Catholic Transcript Magazine of the Roman Catholic Archdiocese of Hartford Connecticut

As we celebrate the 175th Anniversary of the Archdiocese, we look back… on July 18, 2010 when a Centennial Mass was celebrated in honor of St. Margaret of Scotland (Waterbury) Church.
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movie short20151221T1452 1187 T 800Christian Bale stars in a scene from the movie "The Big Short." (CNS photo/Paramount)

NEW YORK (CNS) – The run-up to the financial crisis that began in 2007 provides the backdrop for director and co-writer Adam McKay's ensemble dramatization "The Big Short" (Paramount).

Based on the real events recounted in Michael Lewis' 2010 book of the same name – subtitled "Inside the Doomsday Machine" – the film tells the story of a handful of disparate individuals who, unlike the vast majority of analysts, managed to foresee the coming collapse of America's housing market.

Even as it merrily berates the greed and folly its heroes alone seemed able or willing to recognize at the time, McKay's script, written with Charles Randolph, carefully reminds moviegoers of the human cost resulting from such widespread corruption. Some brushes with the seamy side of life and persistent machismo-driven swearing, however, may limit the film's appeal – even among grownups.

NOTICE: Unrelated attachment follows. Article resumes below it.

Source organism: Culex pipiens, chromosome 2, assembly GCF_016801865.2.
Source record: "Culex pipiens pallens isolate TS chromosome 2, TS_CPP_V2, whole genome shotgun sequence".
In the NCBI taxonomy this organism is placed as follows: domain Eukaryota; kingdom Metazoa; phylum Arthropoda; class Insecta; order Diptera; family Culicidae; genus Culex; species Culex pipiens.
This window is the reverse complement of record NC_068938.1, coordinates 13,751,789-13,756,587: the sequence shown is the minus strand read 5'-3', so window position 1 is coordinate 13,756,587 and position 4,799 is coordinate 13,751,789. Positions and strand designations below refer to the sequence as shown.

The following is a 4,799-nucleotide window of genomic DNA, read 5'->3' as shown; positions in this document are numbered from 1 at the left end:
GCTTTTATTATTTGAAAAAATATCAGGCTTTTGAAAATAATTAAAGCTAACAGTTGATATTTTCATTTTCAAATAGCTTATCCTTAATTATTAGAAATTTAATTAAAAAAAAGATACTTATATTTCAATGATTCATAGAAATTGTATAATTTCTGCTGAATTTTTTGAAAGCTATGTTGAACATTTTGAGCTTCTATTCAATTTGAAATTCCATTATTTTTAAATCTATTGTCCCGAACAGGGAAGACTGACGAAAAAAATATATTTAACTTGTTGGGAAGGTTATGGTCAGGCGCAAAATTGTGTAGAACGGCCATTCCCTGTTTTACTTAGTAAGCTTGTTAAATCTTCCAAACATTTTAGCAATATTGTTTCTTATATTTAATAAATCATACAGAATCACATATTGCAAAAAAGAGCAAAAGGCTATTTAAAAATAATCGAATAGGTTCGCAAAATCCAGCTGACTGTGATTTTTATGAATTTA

At the center of the action stand two equally eccentric figures: socially awkward physician-turned-brilliant-money manager Michael Burry (Christian Bale) and cynical, ill-tempered fund administrator Mark Baum (Steve Carell). Unlike virtually everyone else on Wall Street, Burry methodically examines the actual numbers behind the mortgage boom and discovers that the housing industry had become a house of cards.

Learning of Burry's findings, fast-talking banker Jared Vennett (Ryan Gosling) pitches them to Baum, who does some research of his own before reaching the same conclusion.

When small-scale investment partners Jamie Shipley (Finn Wittrock) and Charlie Geller (John Magaro) independently run across the pessimistic information Burry has uncovered, they too want to capitalize on it. But to do so, they'll need to enlist the help of a friend: retired Wall Street powerhouse Ben Rickert (Brad Pitt). A rat-race dropout with apocalyptic notions of society's looming downfall, Rickert has both the insider experience and the connections Shipley and Geller lack.

Despite virtually universal opposition from clients and colleagues, these six naysayers buck conventional wisdom, and bet everything on a real-estate downturn. After that, it's a matter of holding fast to their convictions as those within the system manipulate matters to try to hold off the inevitable collapse.

Along with interesting characters acting under severe pressure, and a wealth of dramatic irony, McKay and Randolph offer audiences an amusing primer on the economic factors underlying the crash. To soften the abstract, eye-glazing nature of these lessons, they're delivered by such unlikely instructors as actress Margot Robbie (who tutors us while sipping champagne in a bubble bath), Disney-bred star Selena Gomez and TV chef Anthony Bourdain.